As a method actor, Sarah Lee Michaels likes to get inside her characters and explore them. She is getting the opportunity to do just that as she prepares to perform in "Waiting for Philip Glass" at the Darien Library on Oct. 15 and 17.
"What attracted me to method acting versus traditional technique is that, with method acting, you're putting yourself into the role," said Michaels, who attended the North Carolina School of Arts and later trained at the Lee Strasburg Institute in New York City.
A "triple threat" as a singer, actor and dancer, Michaels says she is always working on her craft in a variety of ways. She sang the national anthem at ground zero this Sept. 11, an experience she called "moving."
"Philip Glass" was written by Wendy Wasserstein and is directed by Donna Wyant, a trained method actor herself. Wyant was looking for somebody who knows how to create reality.
"I found that in Sarah," she said. "What's special is that as gifted a person as she is, she's anxious and willing to share her gift."
The play is about a group of people at a dinner party, waiting for the guest of honor. The story deals with their examination of their lives and the realization of their own unhappiness. "It's a comedy, but there are so many underlying themes," said Michaels.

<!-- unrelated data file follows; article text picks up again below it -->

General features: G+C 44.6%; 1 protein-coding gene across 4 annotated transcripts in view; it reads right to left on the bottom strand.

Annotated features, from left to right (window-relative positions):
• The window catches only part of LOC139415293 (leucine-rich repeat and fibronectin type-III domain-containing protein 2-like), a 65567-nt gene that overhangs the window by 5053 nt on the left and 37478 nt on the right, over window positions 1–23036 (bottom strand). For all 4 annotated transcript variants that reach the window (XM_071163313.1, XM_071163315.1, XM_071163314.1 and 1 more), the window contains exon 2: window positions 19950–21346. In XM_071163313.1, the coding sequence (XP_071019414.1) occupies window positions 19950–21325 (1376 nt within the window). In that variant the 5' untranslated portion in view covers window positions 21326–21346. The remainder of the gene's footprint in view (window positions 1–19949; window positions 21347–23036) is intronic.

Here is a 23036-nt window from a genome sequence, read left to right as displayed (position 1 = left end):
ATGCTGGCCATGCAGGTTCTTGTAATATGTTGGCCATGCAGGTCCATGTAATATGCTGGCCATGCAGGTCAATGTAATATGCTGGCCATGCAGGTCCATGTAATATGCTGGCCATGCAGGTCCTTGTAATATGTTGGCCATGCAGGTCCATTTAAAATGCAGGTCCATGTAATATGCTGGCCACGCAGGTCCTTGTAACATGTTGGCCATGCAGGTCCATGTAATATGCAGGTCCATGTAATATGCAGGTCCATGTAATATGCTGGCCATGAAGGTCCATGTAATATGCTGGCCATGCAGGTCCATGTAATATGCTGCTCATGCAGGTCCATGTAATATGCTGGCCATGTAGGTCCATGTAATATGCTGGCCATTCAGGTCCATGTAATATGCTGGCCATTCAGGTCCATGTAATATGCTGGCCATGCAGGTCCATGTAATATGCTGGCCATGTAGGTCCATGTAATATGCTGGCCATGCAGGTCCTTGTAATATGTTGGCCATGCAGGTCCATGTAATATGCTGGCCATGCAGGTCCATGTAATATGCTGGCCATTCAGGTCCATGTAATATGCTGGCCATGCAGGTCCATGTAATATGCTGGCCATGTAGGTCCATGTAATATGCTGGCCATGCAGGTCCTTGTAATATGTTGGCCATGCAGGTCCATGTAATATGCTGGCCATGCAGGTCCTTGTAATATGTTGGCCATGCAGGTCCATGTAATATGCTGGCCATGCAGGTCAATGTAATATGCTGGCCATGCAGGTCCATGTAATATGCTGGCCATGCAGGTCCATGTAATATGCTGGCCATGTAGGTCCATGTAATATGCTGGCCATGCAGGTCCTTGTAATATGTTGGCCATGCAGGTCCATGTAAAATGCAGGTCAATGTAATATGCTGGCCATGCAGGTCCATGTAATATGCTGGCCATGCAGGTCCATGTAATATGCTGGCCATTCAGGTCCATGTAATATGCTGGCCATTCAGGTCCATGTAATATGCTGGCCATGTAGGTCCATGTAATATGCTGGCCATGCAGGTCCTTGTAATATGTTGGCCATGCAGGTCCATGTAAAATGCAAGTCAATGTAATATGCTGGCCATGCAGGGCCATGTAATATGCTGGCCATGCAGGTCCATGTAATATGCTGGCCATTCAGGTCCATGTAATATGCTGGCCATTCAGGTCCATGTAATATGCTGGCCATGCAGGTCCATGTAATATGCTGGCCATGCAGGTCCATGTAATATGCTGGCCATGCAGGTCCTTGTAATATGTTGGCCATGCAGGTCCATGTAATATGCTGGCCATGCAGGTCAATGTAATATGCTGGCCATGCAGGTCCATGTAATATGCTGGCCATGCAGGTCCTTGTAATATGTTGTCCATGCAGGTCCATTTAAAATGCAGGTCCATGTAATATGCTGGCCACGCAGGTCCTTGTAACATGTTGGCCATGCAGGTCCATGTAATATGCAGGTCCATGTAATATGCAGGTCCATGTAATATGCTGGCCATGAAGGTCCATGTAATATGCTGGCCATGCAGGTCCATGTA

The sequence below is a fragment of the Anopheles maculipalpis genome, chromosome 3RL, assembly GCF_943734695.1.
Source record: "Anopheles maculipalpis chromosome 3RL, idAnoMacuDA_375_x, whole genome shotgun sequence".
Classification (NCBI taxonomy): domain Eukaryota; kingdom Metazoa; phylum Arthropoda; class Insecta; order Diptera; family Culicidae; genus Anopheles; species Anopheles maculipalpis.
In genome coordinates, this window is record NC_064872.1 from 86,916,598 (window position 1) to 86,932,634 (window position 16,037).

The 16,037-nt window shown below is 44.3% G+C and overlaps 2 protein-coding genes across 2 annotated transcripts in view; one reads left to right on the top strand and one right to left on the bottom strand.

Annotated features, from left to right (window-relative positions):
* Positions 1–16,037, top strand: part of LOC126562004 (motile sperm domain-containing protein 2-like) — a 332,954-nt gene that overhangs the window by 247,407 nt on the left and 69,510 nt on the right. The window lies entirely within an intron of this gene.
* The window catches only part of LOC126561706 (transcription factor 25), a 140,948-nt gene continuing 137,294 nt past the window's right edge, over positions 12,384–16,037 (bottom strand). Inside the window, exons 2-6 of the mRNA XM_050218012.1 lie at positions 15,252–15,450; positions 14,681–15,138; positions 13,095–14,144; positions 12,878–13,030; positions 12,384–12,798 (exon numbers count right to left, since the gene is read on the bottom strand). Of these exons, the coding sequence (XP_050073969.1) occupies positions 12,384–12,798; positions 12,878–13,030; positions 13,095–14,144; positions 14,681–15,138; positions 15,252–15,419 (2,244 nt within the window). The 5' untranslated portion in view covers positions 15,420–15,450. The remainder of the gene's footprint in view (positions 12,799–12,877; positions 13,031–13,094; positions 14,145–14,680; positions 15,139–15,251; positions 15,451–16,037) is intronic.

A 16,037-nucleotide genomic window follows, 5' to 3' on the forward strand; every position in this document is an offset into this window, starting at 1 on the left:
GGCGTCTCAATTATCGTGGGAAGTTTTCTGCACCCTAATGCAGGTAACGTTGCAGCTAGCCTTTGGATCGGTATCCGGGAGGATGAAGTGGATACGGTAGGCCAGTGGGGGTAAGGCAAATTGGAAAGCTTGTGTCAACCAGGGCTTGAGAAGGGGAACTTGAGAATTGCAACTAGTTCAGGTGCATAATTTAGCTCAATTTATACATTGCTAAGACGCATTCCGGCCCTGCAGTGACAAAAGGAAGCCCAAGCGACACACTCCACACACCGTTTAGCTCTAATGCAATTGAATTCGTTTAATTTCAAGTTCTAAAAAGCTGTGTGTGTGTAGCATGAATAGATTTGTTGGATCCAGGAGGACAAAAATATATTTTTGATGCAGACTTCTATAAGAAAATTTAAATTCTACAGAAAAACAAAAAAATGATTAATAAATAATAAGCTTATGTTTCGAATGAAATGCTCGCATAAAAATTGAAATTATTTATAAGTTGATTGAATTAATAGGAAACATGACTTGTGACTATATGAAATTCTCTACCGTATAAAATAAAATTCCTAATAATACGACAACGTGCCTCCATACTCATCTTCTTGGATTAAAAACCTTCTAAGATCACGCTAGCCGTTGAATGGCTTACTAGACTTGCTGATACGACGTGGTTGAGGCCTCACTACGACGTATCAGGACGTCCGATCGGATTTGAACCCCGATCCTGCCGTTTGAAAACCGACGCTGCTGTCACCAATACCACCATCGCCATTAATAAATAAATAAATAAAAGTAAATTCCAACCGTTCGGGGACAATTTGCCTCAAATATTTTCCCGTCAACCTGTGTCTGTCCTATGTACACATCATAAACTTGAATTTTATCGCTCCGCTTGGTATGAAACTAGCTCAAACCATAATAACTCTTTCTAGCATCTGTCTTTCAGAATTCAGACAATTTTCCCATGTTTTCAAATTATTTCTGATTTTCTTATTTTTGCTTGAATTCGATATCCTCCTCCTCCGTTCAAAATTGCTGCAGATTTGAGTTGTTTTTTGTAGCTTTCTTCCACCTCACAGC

She was attracted to the play and the character of Holden after reading the script. " I thought it was extremely poignant," she said.
Michaels says her favorite part of the play experience has been work-shopping the characters, an exercise in which the actors have unscripted interactions with one another while in character. She says it helps to better understand the characters and their relationships. "It helps you create the character. It's like improv and scripted, meeting halfway," Michaels says.
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